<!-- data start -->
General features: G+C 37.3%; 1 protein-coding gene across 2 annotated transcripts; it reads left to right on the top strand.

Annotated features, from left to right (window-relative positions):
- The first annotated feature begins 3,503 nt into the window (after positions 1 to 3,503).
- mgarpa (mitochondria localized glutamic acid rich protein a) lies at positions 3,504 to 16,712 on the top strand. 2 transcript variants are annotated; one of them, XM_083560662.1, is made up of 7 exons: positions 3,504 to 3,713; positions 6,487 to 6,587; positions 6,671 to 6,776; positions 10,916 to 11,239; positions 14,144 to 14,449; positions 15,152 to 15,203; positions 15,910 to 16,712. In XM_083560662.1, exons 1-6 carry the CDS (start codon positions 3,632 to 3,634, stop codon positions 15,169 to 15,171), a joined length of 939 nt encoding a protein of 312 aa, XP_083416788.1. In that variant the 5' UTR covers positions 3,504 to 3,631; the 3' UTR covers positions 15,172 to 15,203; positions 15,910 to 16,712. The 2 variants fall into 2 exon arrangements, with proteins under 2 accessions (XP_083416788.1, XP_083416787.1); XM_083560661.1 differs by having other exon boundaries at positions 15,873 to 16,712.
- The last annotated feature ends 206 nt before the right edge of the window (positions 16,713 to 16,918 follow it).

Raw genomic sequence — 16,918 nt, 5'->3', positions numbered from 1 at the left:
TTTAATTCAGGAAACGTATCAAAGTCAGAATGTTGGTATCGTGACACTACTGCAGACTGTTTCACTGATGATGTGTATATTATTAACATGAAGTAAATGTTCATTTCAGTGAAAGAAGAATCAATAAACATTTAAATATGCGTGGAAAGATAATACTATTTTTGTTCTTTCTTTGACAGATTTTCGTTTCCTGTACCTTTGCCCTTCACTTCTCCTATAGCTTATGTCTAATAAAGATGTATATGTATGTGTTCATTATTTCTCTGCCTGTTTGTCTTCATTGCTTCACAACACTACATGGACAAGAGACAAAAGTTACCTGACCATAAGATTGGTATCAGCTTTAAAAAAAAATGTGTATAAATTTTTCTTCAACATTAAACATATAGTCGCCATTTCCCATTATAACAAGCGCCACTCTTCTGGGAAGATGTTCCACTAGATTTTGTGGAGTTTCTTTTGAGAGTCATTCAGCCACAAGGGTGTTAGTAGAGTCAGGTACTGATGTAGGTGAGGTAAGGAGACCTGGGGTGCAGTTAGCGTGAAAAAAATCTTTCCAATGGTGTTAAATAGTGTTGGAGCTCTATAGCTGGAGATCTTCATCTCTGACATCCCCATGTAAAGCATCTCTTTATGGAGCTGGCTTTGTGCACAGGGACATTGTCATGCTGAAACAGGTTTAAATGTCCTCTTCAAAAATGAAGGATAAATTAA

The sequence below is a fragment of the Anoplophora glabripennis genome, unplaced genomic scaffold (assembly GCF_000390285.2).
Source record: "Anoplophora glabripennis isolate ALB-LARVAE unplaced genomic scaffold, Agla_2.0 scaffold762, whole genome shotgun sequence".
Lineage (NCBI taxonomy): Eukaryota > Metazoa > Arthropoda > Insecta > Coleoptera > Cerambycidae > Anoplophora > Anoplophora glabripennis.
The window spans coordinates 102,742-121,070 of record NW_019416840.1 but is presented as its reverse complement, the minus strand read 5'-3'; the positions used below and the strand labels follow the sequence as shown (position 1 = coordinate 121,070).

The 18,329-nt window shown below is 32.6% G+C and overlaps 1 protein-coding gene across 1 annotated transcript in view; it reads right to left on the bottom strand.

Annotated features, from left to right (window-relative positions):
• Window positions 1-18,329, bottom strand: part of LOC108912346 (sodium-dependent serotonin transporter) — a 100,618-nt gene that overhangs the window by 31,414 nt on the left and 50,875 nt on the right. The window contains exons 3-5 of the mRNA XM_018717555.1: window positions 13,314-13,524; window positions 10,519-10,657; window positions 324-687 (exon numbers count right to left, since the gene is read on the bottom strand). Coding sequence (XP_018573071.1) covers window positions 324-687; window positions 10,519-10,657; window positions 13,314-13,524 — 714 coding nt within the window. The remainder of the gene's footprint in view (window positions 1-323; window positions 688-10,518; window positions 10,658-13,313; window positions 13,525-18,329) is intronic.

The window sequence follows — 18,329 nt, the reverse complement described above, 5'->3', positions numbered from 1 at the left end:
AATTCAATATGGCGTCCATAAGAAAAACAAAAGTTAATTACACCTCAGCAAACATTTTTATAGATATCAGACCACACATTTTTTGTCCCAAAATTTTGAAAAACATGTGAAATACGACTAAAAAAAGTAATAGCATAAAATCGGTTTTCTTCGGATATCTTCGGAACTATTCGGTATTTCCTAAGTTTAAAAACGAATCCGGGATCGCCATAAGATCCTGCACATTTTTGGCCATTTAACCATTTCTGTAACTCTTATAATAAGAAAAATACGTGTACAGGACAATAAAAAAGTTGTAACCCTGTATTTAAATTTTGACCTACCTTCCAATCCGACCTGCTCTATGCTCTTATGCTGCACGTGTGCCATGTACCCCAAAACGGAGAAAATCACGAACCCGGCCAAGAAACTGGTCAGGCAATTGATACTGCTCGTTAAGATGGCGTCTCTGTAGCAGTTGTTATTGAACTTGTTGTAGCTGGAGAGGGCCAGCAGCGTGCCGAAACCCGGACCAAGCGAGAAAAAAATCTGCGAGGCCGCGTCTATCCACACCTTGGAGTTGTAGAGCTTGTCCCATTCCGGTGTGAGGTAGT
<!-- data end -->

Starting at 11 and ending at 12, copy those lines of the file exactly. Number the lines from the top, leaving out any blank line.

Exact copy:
The window spans coordinates 102,742-121,070 of record NW_019416840.1 but is presented as its reverse complement, the minus strand read 5'-3'; the positions used below and the strand labels follow the sequence as shown (position 1 = coordinate 121,070).

The 18,329-nt window shown below is 32.6% G+C and overlaps 1 protein-coding gene across 1 annotated transcript in view; it reads right to left on the bottom strand.